Leading scientists voice support for Governor’s water conservation plan
Science letter emphasizes need for more efficient water use to help California prepare for a changing climate
Today, 36 leading water and climate scientists delivered a letter to Governor Brown to express their support for Executive Order B-37-16, and the state’s draft plan to make water conservation a California way of life. The plan has also received support from a diverse array of stakeholders, including the Building Industry Association, Moulton Niguel Water District, Inland Empire Utilities Agency, Las Virgenes Municipal Water District, Climate Resolve, WaterNow Alliance, California Coastkeeper Alliance, NRDC, Community Water Center, Pacific Institute, and Environmental Justice Coalition for Water.
“California cities, farms and ecosystems all compete for a limited water supply,” says the letter, and the drought has brought limits “sharply into focus.” Current water allocations may amount to over five times the state’s average annual supply, setting some areas on a path for serious shortages. According to the letter, California has made important progress improving water efficiency across agriculture, residential, industrial, and commercial sectors. But, it says, there is much more to be done to ensure a resilient and reliable future for California communities.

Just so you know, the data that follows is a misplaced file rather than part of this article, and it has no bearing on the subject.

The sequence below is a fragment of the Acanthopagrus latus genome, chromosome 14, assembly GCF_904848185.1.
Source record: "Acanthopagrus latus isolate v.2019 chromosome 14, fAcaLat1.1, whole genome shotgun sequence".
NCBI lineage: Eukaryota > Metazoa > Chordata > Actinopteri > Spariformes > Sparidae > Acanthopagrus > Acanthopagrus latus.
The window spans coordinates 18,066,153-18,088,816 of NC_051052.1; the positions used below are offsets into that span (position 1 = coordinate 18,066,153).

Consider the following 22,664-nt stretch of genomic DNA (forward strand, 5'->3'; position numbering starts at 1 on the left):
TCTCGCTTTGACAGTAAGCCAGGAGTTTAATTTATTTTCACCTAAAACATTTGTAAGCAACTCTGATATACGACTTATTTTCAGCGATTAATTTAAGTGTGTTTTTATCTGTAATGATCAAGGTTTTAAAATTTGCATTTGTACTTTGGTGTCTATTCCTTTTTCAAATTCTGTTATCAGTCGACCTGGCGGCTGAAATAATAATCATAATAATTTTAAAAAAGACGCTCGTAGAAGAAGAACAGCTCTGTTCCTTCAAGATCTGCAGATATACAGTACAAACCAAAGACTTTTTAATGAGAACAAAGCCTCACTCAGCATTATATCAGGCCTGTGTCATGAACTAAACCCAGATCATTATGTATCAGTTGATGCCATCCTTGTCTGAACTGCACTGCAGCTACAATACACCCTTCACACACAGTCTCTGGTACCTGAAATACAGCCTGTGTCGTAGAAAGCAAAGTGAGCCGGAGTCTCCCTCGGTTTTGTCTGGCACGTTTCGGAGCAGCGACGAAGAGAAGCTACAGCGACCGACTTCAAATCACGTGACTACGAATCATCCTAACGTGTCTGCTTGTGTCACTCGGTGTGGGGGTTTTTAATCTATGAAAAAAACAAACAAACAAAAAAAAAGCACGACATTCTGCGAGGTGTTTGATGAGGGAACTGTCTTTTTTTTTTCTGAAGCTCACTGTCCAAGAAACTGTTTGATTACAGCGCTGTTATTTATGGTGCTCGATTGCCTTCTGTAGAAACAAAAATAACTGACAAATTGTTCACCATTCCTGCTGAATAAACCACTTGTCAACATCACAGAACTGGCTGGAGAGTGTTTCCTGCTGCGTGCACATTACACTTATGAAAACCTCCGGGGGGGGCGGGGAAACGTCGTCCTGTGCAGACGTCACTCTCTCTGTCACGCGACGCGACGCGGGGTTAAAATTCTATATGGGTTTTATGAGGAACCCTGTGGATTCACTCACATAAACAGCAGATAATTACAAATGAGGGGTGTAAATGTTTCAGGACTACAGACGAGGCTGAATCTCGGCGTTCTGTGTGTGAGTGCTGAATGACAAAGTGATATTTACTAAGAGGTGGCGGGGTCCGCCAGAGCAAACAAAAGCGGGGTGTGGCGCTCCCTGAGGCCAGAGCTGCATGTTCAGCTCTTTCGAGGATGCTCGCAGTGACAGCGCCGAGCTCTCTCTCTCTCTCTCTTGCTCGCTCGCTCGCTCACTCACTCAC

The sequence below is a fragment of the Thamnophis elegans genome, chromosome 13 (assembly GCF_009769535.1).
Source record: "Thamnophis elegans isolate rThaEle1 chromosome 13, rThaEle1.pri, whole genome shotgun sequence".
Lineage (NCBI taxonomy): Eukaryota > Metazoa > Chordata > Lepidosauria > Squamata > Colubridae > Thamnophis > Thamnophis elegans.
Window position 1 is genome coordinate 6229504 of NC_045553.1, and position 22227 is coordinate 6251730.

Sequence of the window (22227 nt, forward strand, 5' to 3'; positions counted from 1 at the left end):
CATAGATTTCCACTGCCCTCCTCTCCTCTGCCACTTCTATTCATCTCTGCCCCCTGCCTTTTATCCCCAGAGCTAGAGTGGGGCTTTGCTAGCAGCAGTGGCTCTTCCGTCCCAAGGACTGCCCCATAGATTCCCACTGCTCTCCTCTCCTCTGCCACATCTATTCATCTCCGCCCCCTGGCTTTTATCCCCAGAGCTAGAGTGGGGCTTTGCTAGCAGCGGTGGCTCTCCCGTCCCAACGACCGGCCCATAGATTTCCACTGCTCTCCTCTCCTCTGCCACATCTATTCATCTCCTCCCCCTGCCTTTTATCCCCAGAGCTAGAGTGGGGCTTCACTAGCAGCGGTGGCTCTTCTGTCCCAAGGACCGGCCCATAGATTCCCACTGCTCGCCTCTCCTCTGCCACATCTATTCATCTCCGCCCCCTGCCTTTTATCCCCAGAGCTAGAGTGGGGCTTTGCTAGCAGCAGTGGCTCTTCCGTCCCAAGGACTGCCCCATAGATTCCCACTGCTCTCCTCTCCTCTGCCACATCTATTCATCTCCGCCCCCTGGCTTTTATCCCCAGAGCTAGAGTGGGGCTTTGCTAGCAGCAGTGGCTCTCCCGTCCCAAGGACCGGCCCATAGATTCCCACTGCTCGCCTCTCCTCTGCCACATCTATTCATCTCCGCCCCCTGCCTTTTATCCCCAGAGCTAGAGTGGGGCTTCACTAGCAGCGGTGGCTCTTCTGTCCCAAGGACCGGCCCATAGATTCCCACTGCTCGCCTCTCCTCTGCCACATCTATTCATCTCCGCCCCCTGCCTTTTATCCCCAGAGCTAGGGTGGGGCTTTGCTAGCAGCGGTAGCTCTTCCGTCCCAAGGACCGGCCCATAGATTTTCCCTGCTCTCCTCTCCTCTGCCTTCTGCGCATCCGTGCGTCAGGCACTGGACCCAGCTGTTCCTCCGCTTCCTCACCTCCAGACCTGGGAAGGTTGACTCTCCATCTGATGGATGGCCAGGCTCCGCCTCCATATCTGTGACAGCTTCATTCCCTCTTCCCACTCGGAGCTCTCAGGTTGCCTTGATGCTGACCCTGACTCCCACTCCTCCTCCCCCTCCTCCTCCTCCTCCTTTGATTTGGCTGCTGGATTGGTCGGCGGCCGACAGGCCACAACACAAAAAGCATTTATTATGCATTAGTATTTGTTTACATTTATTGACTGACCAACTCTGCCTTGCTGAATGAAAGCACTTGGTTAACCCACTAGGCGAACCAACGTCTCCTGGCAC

Scientists are tracking the impacts of climate change, including longer and more frequent droughts, and reduced snowpack. They are also documenting groundwater depletion and the severe land subsidence that results from over-pumping. The letter warns that the state’s “sometimes inefficient use of water, coupled with the uncertainty and variability of a changing climate,” pose “a real threat to our communities, economy, and environment.”
In order to boost the reliability of California’s water supply, the letter urges the state to continue its support for sustainable groundwater management and:
- Prioritize water conservation and efficiency as the most cost-effective and energy efficient options to meet our long-term needs;
- Invest in leak repair to reduce water lost during distribution;
- Improve data collection to help us understand and manage water use in all sectors;
- Develop more accurate water demand forecasts that reflect increased conservation and efficiency; and
- Set local targets that reflect local conditions and a changing climate.
The Governor’s executive order calls for each of the state’s urban water utilities to work within water budgets, based on population, land use, tree cover, and other local factors that influence indoor and outdoor water use. Utilities can meet their targets by focusing on leak repair, indoor efficiency, or outdoor efficiency. Better data collection will be required across the board to help track progress.
The state is currently finalizing its implementation plan for the executive order, and is expected to release a final report on “Making Water Conservation a California Way of Life” in early February.